Celebrated around the world, Chinese New Year is a special occasion that’s best spent paying respects to family members both alive and deceased, as well as honoring some time-old traditions like cleaning your house, hanging decorations, feasting with the family and - everyone’s favorite - receiving red packets of money from relatives. But the Lunar New Year is more than just an annual celebration to mark the end of one calendar year and the beginning of another; it also signifies the start of a new Chinese zodiac sign that will dominate the year ahead.
What is the Chinese zodiac?
Comprised of twelve different animals, the Chinese zodiac has been around for over 2,000 years and has evolved into an important part of Chinese culture today. Each animal represents different characteristics and meanings, with more superstitious individuals using them as indicators of compatibility for marriages, business partnerships, and other equally important parts of life. For example, it’s considered bad luck to give birth in the Year of the Sheep, or to have a wedding in the Year of the Rooster.
The origin story behind the Chinese zodiac is that the Jade Emperor, a major Chinese deity, invited the world’s animals to participate in a race. The first twelve that crossed the finish line would each receive the honor of having a year on the calendar named after them.
What’s so special about the Year of the Rat?
Despite modern-day connotations about rodents, the rat was actually the winner of the race, earning it the very first place in the twelve-year zodiac cycle.
But it’s not just when it finished, it’s how the rat won that makes for the best folklore. Legend has it that the rat was doing pretty well in the race - until it got to a river. Unable to swim, the rat looked around and spotted a water-safe haven in the ear of his competitor, the ox. The rat leaped into the ox’s ear, making a safe crossing and catching a stress-free ride all the way to the finish line. In the final moments of the race, the agile rat jumped out and made its final sprint to victory, easily outrunning the lumbersome ox.
While some parts of this story might not hold up today (rats are actually excellent swimmers, and who said cheating was allowed?) the rat is revered as a quick-thinking and adaptable creature - one that is ultimately successful in its pursuits.
People born in the Year of the Rat tend to be good savers, opportunistic, and enjoy prosperous lives due to careful calculations and planning.
Rats are also quite cunning; if you’ve noticed there are no cats included on the Chinese zodiac, that’s down to the rat’s clever maneuvering. According to myth, the cat asked the rat to wake it up from its nap when it was time to race. The rat did no such thing, and the cat missed out on its chance to be immortalized in the Chinese zodiac - you snooze, you lose! (Don’t feel too sad if you’re a cat person, though; the Vietnamese zodiac includes cats instead of rabbits.)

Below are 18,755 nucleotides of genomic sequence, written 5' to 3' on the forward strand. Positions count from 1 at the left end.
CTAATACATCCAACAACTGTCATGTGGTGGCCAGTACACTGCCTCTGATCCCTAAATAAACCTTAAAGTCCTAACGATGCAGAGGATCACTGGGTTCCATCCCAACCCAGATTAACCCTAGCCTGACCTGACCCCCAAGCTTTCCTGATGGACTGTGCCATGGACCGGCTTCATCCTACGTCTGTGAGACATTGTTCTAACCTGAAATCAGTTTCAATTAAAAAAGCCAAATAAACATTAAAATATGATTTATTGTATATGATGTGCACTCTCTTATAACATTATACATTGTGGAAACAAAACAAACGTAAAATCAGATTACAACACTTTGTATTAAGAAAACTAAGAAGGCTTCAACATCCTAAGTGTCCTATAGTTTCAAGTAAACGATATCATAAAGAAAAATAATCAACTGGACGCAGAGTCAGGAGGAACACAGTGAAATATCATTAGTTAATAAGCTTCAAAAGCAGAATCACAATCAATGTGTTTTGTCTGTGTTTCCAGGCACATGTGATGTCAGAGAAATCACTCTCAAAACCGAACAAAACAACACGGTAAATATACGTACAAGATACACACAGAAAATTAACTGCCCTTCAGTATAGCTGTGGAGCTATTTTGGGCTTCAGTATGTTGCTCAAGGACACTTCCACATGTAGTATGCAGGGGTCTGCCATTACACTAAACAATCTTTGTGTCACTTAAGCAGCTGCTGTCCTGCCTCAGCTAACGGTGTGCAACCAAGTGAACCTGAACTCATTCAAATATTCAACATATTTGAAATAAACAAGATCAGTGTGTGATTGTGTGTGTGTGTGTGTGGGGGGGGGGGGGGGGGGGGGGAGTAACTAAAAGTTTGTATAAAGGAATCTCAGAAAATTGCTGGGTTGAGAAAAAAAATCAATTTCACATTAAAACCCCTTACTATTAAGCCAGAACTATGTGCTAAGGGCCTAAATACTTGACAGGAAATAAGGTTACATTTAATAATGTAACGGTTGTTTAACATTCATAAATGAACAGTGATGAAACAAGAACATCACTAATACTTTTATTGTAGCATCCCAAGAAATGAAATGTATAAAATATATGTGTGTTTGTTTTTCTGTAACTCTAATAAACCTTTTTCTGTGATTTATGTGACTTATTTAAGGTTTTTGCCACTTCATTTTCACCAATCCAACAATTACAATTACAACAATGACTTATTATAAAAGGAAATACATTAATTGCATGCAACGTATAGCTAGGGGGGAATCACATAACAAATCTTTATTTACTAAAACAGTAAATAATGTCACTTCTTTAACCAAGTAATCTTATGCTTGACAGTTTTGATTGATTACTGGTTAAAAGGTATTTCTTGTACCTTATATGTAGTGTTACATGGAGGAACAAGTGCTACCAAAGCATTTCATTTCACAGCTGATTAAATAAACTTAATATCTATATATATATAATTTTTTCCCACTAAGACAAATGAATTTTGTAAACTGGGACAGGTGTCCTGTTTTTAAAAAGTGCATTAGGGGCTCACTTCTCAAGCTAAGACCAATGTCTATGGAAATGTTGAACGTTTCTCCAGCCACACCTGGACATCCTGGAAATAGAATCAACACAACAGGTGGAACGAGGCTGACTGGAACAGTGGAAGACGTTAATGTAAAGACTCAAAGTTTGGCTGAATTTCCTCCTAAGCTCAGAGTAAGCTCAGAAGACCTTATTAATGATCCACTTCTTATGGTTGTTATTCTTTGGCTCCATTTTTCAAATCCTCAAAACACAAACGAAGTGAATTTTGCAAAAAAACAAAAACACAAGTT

2020: A Year To Do Something Big
As the first year of the Chinese zodiac, this is a year for fresh starts and new beginnings. While some years tend to favor certain zodiac signs more, this Year of the Rat should be an auspicious one for everybody.
Everyone from Rabbits to Roosters, Dragons to Dogs will experience good luck and have golden opportunities handed their way. It’s a year for taking a big leap (much like the rat’s strategic leap into an ear) and seeing where a new direction takes you in life.
If you’ve ever wanted to try something new or go somewhere different, this is the year to explore new horizons and pursue your goals - with some careful planning, of course. SAF helps students to discover their dreams of studying abroad, offering professional, personalized and prestigious study opportunities that are planned for you at the outset and set you up to succeed.
Chinese New Year, Spring Festival, Tet, Seollal...call it what you will, Lunar New Year is one of the biggest holidays in the world - and has some of the most spectacular celebrations to get in on! This special occasion marks the beginning of a new year on the traditional Chinese lunisolar calendar, and is a time for honoring ancestors, spending time with family and trying to earn some coveted good luck for the next twelve months.
With Asian communities found all over the world, celebrations aren’t just confined to Asia; Chinese New Year is celebrated in style globally, with lavish parades and other festivities in every major city you can think of. If you’re in the U.S., you’re in luck - this is home to some of the best and most grandiose parades you’ll find anywhere outside of Asia. Here are a few of the best American cities to experience Lunar New Year celebrations this year.
Launched in 1860, this is the undisputed granddaddy of Chinese New Year celebrations in North America. Started by San Francisco’s Chinese immigrant community after the California Gold Rush, the parade has grown so big that some estimates actually rank it as the largest of its kind in the entire world. With a month-long lineup of events, including a flower market, community fair, basketball tournament, and Miss Chinatown beauty pageant, there’s also tons of things to check out before and after the main parade event.
New York City
San Francisco might have the oldest Lunar New Year festival in America, but New York City has the most. With five boroughs (and an incredible nine Chinatowns!) to choose from, you’re spoiled for choice when it comes to parades, festivals and fairs. Manhattan boasts the legendary Chinatown parade as well as a Firecracker Ceremony & Cultural Festival; Queens has a New Year Temple Bazaar and its own parade; and over in Brooklyn, a Chinese New Year festival and parade is held in Sunset Park. So many parties and so little time...but that’s hardly surprising for a city that never sleeps.
Home to many Vietnamese-Americans, New Orleans is probably the best American city to get a taste of Vietnamese New Year, known as Tết Nguyên Đán. Tet, as it’s more simply referred to stateside, celebrates the New Lunar Year with many of the same traditions as the Chinese, including cleaning homes, preparing traditional food and giving money to relatives in red envelopes. Every year, New Orleans hosts Tet Fest, a free festival for the city’s Vietnamese community where you’ll find Vietnamese food, fireworks, live performances, and traditional lion and dragon dances.